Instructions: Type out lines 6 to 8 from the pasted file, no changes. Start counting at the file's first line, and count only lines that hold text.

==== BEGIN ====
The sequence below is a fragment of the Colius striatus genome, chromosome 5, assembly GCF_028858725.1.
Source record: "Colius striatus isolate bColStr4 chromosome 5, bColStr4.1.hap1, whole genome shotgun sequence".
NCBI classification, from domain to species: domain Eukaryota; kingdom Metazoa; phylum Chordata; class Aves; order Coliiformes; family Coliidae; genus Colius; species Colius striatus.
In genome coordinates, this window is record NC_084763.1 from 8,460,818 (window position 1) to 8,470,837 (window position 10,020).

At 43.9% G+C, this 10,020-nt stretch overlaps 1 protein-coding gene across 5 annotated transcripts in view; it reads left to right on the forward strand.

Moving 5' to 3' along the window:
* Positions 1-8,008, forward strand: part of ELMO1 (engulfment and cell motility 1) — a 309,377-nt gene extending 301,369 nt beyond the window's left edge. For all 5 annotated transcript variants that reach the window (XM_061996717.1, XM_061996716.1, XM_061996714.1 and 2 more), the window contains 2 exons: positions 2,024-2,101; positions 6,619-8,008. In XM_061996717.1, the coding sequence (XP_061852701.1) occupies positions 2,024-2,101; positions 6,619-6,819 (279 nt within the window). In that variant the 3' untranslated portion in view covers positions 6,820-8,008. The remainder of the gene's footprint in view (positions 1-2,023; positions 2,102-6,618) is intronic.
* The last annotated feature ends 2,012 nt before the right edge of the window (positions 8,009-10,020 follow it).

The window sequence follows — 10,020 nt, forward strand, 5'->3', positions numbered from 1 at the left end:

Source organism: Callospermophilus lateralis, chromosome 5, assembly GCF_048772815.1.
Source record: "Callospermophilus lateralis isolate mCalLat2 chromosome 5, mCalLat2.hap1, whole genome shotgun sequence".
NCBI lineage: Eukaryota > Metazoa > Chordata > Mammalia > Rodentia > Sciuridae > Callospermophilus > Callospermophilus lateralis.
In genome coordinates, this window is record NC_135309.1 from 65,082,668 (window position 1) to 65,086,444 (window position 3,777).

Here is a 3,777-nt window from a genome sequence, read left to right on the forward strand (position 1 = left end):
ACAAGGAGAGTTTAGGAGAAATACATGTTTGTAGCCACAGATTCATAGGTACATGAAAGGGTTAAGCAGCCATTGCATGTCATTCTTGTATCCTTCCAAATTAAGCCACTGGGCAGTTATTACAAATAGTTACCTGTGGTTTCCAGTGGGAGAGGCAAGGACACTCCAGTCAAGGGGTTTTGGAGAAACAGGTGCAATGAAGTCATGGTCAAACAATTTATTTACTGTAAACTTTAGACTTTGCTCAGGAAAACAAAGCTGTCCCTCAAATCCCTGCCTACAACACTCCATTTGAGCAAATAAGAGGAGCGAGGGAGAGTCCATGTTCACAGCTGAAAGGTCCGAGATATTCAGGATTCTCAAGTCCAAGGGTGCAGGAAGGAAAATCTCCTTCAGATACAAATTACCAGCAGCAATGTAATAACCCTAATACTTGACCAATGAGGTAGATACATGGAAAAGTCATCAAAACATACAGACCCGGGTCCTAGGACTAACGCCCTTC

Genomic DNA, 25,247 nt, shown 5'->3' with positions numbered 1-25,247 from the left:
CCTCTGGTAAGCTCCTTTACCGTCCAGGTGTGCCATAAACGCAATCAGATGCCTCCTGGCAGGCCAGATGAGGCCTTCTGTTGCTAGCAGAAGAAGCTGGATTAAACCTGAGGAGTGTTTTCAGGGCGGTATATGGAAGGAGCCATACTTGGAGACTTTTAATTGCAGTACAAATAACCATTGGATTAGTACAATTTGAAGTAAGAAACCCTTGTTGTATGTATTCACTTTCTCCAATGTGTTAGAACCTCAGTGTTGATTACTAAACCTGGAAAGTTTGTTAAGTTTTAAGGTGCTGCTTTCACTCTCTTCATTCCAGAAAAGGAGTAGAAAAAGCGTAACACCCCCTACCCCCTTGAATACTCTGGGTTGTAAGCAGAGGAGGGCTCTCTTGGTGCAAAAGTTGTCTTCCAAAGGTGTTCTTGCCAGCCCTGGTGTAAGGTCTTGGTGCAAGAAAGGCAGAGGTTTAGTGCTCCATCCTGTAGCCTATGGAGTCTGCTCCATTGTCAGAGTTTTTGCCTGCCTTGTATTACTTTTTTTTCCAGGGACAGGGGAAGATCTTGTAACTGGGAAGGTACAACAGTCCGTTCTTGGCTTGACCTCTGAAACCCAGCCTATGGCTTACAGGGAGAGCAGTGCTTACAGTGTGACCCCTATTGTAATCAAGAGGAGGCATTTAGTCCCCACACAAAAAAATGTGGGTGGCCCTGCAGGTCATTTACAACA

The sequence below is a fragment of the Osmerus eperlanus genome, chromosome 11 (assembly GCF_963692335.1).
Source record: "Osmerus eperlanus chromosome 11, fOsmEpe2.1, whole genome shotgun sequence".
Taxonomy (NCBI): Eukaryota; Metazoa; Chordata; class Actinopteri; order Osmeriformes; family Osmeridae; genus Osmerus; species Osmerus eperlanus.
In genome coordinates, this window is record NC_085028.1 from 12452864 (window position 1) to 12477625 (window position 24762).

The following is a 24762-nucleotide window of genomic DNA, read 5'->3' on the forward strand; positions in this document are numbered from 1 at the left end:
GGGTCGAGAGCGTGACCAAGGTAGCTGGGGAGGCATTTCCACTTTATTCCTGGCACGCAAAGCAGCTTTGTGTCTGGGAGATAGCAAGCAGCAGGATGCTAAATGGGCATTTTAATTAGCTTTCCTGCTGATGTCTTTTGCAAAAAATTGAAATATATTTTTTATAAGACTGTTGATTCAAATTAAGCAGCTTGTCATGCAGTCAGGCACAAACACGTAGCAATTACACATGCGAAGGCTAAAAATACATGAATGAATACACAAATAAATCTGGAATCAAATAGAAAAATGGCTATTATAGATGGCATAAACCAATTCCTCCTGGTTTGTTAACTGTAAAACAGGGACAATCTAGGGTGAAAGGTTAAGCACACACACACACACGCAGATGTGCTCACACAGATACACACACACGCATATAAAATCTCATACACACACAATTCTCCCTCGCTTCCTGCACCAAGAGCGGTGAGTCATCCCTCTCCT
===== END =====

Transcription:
Moving 5' to 3' along the window:
* Positions 1-8,008, forward strand: part of ELMO1 (engulfment and cell motility 1) — a 309,377-nt gene extending 301,369 nt beyond the window's left edge. For all 5 annotated transcript variants that reach the window (XM_061996717.1, XM_061996716.1, XM_061996714.1 and 2 more), the window contains 2 exons: positions 2,024-2,101; positions 6,619-8,008. In XM_061996717.1, the coding sequence (XP_061852701.1) occupies positions 2,024-2,101; positions 6,619-6,819 (279 nt within the window). In that variant the 3' untranslated portion in view covers positions 6,820-8,008. The remainder of the gene's footprint in view (positions 1-2,023; positions 2,102-6,618) is intronic.
* The last annotated feature ends 2,012 nt before the right edge of the window (positions 8,009-10,020 follow it).